Maximizing the explained variance and the parsimony of the scale was considered in factor extraction. We examined factors with eigenvalues greater than 1.0 using principal components factor extraction and the varimax rotation method in order to achieve the highest possible level of purity in the scale's factors. Another criterion for factor extraction was that the proportion of overall variance explained by a factor should be at least 5%.[20] The factors that emerged in this study met both of these criteria. This supports the adequacy of the factors extracted. Subsequently, we used multitrait scaling analysis to confirm the factor structure. Convergent and discriminant validity were satisfactory for all four subscales. All subscales demonstrated high scaling success rates.[28, 29] Two items failed to reach the optimal criterion of having an item–own scale correlation coefficient more than two standard errors higher than its item–other scale correlation coefficients; nevertheless, these items had stronger correlations with their own scales than with others. Thus, multitrait scaling analysis supported the fit of the four-factor model identified by EFA. In addition, the magnitude of the interscale correlations was moderate, thus showing that the subscales—though related—represented distinct dimensions of PCC.[29] Our results provide stronger support for the construct validity of the PCC scale, which contributes to the stability of the tool. Furthermore, nurses' PCC scores were significantly correlated with their global self-rating scores regarding overall patient-centred care performance.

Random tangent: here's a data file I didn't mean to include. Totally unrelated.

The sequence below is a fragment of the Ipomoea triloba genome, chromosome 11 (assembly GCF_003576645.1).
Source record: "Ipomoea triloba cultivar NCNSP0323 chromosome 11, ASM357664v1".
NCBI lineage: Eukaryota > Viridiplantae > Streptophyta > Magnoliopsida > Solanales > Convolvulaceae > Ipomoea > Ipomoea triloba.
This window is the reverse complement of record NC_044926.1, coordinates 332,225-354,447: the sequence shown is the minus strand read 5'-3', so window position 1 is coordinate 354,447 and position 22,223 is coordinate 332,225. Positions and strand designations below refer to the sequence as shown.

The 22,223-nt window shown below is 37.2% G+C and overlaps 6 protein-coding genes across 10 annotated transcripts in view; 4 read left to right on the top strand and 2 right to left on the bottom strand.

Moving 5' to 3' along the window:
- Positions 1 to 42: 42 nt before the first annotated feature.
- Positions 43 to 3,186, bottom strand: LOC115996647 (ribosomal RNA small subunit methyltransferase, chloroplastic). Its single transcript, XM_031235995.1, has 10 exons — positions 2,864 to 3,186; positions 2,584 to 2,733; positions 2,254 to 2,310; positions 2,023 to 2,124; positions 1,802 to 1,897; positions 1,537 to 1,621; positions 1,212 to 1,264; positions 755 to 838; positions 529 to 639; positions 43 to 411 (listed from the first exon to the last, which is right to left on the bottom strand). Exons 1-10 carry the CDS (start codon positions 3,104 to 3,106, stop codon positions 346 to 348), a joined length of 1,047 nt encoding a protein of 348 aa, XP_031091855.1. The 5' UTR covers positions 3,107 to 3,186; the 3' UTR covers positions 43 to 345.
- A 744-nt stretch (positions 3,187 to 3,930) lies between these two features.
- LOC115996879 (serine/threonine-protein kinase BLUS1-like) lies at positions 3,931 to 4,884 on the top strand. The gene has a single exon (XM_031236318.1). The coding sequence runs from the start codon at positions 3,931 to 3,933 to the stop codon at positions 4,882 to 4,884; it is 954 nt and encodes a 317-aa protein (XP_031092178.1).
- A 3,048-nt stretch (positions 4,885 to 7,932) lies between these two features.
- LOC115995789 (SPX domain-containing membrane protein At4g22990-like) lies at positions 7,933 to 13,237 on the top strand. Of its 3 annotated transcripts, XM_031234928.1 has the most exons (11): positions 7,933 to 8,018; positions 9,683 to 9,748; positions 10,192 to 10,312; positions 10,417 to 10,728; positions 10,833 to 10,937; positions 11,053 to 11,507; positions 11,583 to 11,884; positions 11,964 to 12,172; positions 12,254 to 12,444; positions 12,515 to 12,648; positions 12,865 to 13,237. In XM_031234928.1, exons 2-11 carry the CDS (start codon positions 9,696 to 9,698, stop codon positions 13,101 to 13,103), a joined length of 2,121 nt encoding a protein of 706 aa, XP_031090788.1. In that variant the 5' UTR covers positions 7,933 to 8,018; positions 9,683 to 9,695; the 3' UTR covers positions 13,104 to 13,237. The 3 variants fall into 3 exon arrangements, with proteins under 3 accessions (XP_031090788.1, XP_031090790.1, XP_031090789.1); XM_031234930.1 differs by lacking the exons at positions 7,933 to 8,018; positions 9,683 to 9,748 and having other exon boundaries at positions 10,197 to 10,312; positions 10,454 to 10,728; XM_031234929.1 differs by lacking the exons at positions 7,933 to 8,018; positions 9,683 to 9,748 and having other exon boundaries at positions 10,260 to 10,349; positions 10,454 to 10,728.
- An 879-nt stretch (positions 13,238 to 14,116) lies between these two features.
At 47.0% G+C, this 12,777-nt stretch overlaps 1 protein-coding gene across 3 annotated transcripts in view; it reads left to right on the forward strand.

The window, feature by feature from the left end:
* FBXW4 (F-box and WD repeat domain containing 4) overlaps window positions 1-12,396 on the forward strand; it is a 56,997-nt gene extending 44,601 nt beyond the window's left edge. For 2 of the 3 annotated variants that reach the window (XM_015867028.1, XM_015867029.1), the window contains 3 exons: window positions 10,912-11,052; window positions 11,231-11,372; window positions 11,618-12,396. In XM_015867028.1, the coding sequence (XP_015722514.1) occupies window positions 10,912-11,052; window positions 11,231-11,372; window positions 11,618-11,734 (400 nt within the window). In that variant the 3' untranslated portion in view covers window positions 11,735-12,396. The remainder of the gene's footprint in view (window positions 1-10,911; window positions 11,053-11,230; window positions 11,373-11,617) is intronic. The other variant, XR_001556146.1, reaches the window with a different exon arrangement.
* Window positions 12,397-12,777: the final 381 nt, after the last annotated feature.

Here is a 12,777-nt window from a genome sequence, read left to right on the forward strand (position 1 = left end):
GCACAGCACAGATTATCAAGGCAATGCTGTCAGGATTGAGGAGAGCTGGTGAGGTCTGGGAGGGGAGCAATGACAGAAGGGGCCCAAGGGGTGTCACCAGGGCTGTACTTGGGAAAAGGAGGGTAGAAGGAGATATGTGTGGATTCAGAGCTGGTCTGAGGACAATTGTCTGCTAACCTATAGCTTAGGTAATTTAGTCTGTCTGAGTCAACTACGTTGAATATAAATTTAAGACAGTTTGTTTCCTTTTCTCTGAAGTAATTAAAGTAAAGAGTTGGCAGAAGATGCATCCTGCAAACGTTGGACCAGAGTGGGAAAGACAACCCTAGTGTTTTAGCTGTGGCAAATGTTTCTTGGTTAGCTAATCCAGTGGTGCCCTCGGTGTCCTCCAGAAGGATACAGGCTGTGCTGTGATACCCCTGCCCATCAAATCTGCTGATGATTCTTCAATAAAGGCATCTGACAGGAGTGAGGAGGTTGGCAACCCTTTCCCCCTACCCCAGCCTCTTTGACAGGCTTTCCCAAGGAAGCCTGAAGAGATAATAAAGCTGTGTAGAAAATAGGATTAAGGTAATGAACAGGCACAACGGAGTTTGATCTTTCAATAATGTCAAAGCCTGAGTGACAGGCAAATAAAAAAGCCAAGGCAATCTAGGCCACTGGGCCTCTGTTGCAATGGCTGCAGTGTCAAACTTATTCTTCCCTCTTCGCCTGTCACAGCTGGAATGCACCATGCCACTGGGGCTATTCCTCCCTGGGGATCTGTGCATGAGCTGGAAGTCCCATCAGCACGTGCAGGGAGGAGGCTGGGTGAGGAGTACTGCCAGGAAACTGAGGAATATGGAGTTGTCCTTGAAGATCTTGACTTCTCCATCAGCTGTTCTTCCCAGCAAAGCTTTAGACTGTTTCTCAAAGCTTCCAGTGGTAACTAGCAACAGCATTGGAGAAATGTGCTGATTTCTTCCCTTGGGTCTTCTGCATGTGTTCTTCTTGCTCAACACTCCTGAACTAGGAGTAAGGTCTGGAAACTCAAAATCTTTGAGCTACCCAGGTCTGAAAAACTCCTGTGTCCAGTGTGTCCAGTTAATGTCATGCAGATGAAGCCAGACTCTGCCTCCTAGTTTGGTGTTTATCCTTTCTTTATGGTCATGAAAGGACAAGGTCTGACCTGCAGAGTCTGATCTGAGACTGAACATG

The findings of this study provide evidence that the PCC scale is a reliable, valid instrument. To our knowledge, this is the first study to provide a survey instrument that measures competency with respect to patient-centred care in hospital nurses. Patient-centred care is one of the core values in health care, and it requires actions through a substantial partnership between patients and care providers. Nurses need to actively incorporate patient-centred care into practice by involving patients in care decisions on the basis of respect for patients' values, preferences and needs. Nurses also need to provide care in ways that result in better patient outcomes and advocate for patients in health-care systems. Competency assessments based on the PCC scale will provide a fundamental basis for future studies intended to improve nurses' competency with respect to patient-centred care. Furthermore, understanding the current status of patient-centred care will help to identify important elements to be enhanced in nursing education with the goal of providing patient-centred, high-quality care in clinical nursing practice.